Sexually Transmitted Diseases/Herpes Scared


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I'm 32 from Seattle Washington. About a week ago, I started developing back pain and sore throat, but no fever.  I have been feeling tired as well. Then yesterday, I started noticing these red bumps  in my groin area under my testicles.  I have been tested for HSV I/II and both came back negative a month ago by IgG serology.

Now I'm wondering if these bumps are early signs for genital herpes as I'm really scared.

Thanks for your help!

ANSWER: Hello Jazee,
The skin lesions do not look like herpes. However whoever ordered the lab tests ordered IgG which detects antibody of herpes from PREVIOUS infection, not newly acquired infection-- in other words, INCOMPLETE tests. What the bumps look like are beginnings of folliculitis (deep pimples) or skin abscesses usually caused by MRSA, a type of skin germ (Staph aureus, methicillin resistent).  Apply moist heat compresses 5-10minutes at a time, 3 times daily, followed by applying and massaging an antibiotic ointment into the affected area. It should begin to improve within a few days.  If it does NOT, and instead gets worse, than it should be reassessed.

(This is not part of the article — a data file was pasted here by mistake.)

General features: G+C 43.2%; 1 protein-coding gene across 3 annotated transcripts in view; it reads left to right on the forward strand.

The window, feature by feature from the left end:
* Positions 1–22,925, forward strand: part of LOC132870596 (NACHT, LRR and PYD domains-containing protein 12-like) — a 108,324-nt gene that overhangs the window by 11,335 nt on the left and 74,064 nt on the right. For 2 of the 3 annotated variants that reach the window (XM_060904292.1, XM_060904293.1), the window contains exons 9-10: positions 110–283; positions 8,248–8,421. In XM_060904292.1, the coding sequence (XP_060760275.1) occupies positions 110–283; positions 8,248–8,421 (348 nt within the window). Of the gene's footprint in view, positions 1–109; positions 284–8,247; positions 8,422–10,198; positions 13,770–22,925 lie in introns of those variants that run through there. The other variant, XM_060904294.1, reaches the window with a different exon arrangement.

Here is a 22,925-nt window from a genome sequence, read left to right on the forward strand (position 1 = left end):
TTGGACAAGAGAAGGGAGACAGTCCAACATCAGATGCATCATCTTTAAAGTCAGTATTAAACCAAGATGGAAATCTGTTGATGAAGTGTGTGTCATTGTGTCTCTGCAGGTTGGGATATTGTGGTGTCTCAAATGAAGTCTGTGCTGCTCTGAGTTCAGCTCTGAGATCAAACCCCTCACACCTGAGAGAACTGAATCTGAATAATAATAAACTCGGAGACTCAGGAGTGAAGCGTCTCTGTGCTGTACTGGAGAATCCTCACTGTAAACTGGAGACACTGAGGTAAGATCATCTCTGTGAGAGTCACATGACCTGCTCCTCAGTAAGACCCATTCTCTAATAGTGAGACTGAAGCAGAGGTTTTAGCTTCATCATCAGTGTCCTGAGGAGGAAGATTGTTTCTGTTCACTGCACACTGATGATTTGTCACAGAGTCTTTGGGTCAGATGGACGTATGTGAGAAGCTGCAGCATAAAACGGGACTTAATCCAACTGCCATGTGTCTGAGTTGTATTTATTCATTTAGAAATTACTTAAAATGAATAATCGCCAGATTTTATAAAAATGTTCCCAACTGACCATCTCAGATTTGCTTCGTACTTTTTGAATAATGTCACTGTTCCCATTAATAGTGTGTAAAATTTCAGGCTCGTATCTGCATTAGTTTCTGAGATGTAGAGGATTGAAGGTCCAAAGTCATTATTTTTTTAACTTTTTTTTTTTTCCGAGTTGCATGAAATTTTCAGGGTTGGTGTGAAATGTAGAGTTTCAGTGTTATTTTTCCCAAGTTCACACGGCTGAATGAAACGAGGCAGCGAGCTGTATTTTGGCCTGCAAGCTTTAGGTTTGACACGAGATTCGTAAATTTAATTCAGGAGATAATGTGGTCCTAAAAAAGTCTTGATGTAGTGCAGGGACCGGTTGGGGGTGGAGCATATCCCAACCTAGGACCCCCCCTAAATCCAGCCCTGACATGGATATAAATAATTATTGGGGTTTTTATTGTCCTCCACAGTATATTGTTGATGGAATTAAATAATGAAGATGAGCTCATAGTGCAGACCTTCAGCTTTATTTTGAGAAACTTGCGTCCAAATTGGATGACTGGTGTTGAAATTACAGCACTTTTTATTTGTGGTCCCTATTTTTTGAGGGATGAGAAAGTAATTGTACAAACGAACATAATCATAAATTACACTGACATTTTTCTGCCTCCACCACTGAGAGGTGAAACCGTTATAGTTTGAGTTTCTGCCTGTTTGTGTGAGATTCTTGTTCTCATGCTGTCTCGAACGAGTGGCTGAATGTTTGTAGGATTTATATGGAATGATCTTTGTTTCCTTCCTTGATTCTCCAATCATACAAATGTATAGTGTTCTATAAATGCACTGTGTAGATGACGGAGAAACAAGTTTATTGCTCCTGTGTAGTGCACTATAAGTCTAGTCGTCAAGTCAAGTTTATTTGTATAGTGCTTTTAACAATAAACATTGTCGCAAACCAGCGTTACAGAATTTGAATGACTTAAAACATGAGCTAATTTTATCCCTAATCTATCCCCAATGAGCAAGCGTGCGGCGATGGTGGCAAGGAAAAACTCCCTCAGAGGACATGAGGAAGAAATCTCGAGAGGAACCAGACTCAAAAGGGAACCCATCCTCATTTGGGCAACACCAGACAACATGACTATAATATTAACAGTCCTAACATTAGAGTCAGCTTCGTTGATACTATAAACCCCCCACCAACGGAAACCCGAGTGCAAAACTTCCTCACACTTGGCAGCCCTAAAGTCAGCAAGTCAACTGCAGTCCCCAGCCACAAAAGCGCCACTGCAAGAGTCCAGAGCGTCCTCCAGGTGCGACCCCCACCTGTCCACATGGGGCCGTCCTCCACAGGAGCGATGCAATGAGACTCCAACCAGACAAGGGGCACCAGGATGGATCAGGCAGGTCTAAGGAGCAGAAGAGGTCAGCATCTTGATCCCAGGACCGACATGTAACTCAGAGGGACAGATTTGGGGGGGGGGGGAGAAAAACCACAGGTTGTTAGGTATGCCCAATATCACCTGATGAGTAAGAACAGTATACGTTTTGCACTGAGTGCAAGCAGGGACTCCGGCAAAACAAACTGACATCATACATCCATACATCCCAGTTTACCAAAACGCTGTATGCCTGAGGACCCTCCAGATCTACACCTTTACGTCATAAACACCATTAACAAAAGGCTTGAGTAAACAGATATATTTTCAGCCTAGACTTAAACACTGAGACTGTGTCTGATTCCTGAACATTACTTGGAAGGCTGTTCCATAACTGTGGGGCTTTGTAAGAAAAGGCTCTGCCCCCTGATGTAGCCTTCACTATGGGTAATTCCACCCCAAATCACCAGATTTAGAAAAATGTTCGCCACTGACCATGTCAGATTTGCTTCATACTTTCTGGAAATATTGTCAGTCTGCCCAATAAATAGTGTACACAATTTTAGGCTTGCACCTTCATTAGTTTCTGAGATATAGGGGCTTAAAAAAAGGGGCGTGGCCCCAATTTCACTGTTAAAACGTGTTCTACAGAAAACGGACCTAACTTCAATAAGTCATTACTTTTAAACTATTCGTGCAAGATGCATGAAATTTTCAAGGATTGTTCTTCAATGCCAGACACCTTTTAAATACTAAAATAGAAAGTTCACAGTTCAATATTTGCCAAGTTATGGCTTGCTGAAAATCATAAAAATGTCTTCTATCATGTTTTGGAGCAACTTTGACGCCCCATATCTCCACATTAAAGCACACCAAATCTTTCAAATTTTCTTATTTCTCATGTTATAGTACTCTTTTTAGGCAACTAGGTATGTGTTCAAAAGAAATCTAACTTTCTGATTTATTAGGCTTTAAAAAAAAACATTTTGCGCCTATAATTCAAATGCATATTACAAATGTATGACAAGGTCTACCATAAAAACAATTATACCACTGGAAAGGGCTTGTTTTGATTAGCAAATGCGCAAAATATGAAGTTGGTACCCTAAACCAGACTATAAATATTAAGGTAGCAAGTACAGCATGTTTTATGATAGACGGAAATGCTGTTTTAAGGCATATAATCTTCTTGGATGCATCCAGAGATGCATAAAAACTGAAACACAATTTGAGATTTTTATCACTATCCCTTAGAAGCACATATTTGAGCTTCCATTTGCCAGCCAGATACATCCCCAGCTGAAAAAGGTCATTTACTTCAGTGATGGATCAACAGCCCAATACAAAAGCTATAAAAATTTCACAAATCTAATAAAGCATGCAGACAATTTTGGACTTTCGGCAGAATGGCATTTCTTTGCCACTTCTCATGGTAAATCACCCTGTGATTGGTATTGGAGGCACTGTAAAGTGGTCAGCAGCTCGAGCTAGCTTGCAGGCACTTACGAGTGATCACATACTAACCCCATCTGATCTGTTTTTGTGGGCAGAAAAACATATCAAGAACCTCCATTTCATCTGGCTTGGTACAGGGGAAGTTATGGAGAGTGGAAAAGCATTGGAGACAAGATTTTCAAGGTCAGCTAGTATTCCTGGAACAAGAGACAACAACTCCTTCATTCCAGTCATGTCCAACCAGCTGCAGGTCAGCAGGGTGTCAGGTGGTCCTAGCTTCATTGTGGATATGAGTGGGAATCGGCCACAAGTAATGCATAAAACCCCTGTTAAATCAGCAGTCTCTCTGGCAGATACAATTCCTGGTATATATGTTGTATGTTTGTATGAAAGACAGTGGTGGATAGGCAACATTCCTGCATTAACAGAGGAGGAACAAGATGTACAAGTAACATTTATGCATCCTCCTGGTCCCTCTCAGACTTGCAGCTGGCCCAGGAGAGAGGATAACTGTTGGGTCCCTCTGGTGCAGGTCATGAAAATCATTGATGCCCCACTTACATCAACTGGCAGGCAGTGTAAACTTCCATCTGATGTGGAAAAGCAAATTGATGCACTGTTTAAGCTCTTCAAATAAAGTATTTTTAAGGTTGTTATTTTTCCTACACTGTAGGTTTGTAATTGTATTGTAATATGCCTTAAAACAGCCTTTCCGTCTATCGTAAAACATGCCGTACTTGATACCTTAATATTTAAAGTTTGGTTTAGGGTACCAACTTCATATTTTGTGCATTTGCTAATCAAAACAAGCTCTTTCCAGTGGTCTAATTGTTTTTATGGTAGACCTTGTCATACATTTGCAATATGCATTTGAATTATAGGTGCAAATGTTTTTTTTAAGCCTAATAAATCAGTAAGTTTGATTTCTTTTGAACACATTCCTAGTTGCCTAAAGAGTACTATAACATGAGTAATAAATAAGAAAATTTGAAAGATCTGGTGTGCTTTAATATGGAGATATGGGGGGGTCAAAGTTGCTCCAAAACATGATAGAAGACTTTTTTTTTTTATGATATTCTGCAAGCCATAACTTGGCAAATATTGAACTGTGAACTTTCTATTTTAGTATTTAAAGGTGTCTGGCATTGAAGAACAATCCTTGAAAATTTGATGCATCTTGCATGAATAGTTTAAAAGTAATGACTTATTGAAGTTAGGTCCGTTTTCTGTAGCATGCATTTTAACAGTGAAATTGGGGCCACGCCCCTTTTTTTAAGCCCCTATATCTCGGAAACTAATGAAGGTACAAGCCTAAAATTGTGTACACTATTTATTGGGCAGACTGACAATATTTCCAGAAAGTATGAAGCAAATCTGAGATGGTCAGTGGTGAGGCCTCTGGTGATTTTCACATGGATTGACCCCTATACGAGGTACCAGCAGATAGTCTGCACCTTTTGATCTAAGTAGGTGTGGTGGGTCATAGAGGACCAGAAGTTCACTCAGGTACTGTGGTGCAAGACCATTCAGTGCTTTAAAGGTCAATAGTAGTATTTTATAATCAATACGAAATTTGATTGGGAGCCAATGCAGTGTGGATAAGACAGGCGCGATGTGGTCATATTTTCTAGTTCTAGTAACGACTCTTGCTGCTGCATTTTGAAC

Herpes progresses rapidly: day one is usually numbness, tingly, itchy, maybe some redness; then a blister or cluster of blisters develops, which then progresses to an ulceration and final healing.  Total time of this progression, is 1-2 weeks for most people. It usually affects only the right or left, but does not cross the midline. MRSA on the other hand, can occur in numerous places everywhere, and may be cause pain, fever, etc.  And back pain, fever, malaise, etc. can also be caused by an upper respiratory virus (such as the flu) as well!  

Good luck!

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QUESTION: Dear Mark, thanks for the quick response. Last night i started feeling pain in that region and the bumps got bigger than before. The pain is like pins and needles, but it's not consistently painful.  I applied polysporin to that area and when the q-tip touched one of the lesions, it hurts. The crop looks like it's getting bigger as well. im still worried that it might be herpes. Any thoughts?

Thanks again!

Hi Again, Jazee/Jason,
The pain and pin-needle sensation you are feeling is from unpleasant stimulation of the sensory nerves in the skin from the pressure of the abscess.  Now it can also be herpes, but I doubt it, since as I indicated previously, the progression of the signs & symptoms for herpes is fairly rapid... over the course of a few days, it changes markedly.  It seems much more likely to be MRSA. MOIST HEAT COMPRESSES, or soaking in a tub of hot water (you may toss in 1/4- 1/2 cup of liquid bleach to the bath water) which will make the tub smell like a swimming pool; this very weak bleach solution helps to kill skin bacteria that causes such abscesses.

Good luck!

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Mark P. Behar